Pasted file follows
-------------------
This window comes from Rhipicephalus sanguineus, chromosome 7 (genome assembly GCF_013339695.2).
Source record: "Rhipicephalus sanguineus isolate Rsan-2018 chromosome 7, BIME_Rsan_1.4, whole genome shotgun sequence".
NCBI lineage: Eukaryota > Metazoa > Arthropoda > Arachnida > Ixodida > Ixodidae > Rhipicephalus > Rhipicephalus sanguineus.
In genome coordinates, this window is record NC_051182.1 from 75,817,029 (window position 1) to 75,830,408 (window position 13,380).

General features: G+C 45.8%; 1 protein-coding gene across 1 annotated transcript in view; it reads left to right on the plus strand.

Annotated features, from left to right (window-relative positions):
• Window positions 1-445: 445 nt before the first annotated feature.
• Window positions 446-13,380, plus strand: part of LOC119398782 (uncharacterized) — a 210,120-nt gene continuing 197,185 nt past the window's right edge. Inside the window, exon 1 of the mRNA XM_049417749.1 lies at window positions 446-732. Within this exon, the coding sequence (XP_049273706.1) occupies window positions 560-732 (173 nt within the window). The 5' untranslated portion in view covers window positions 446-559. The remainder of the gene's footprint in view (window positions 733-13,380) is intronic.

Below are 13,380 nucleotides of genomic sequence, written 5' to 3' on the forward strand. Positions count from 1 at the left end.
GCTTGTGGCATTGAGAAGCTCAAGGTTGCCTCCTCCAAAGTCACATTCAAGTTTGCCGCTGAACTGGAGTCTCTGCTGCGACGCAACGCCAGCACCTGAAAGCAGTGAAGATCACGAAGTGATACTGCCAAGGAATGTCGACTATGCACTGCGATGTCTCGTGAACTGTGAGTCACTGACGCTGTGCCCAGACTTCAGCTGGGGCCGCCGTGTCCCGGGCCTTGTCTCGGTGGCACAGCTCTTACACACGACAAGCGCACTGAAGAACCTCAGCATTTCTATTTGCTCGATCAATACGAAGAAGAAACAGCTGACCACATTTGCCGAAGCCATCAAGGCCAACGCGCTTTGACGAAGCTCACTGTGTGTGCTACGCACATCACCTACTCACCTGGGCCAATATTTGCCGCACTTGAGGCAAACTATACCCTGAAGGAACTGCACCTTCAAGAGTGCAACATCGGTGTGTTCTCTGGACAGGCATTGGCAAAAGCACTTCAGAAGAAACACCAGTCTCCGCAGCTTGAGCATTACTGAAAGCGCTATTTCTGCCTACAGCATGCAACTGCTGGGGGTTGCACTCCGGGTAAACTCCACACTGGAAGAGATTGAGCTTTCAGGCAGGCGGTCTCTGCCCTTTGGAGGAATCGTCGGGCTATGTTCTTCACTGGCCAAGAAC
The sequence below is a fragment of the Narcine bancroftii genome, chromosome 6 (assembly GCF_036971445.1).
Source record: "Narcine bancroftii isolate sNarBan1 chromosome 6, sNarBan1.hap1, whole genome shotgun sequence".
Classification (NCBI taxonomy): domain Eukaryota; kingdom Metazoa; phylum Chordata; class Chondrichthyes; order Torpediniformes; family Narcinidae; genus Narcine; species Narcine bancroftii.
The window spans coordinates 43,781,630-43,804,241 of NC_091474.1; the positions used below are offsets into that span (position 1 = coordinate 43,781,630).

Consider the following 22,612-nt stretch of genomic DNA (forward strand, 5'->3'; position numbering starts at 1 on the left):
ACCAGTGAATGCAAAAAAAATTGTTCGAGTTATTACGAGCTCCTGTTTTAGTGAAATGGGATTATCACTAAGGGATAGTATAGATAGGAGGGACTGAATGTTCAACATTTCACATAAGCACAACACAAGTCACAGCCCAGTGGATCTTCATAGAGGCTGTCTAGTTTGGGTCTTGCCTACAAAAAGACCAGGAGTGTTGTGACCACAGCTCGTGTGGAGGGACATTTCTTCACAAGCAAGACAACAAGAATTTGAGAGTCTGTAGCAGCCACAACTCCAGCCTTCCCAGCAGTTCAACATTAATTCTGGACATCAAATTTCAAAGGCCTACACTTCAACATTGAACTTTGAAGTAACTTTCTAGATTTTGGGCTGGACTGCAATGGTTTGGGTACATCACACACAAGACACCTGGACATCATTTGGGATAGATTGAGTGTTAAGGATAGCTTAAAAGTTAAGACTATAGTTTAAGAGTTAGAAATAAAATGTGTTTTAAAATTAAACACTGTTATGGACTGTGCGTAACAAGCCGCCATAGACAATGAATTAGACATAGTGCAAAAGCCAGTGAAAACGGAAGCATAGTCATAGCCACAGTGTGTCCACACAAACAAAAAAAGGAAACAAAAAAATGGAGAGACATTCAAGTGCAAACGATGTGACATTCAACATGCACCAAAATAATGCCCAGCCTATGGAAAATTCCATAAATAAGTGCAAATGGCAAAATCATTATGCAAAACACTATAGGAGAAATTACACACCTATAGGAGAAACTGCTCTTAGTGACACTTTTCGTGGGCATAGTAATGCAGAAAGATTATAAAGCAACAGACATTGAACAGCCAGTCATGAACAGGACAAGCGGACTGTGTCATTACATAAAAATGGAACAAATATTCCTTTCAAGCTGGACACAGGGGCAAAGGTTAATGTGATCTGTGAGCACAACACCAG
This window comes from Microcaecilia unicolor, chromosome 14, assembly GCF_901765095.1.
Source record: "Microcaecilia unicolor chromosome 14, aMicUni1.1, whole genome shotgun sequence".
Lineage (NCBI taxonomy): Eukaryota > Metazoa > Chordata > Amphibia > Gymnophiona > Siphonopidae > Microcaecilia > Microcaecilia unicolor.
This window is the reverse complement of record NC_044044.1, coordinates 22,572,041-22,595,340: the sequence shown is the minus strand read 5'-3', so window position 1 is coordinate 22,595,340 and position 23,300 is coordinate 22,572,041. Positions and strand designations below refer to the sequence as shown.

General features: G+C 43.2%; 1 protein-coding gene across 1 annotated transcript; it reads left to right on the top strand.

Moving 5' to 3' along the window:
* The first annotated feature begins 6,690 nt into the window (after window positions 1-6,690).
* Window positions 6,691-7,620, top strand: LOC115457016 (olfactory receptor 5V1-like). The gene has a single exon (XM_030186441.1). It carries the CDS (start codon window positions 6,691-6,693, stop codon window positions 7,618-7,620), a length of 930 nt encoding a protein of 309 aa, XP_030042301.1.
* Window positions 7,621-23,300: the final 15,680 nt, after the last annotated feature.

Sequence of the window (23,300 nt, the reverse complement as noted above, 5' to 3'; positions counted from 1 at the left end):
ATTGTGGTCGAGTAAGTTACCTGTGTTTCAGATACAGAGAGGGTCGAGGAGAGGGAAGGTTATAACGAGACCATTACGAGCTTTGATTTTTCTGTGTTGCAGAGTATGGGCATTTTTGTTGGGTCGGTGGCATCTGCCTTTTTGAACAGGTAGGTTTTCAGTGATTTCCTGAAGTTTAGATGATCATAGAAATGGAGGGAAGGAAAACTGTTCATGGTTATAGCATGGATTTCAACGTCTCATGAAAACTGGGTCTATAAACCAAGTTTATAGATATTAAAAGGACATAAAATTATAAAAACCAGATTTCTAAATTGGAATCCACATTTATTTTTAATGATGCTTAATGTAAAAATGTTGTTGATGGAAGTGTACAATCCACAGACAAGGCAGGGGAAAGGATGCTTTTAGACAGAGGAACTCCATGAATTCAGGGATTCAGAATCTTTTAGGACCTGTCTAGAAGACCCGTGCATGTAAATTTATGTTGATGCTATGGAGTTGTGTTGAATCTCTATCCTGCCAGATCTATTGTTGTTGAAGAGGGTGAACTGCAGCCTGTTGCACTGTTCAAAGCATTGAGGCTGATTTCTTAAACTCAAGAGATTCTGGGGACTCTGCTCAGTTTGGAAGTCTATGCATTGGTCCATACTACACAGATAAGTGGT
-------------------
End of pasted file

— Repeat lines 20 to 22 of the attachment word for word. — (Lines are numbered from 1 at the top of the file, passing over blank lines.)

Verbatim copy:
This window is the reverse complement of record NC_044044.1, coordinates 22,572,041-22,595,340: the sequence shown is the minus strand read 5'-3', so window position 1 is coordinate 22,595,340 and position 23,300 is coordinate 22,572,041. Positions and strand designations below refer to the sequence as shown.

General features: G+C 43.2%; 1 protein-coding gene across 1 annotated transcript; it reads left to right on the top strand.

Moving 5' to 3' along the window: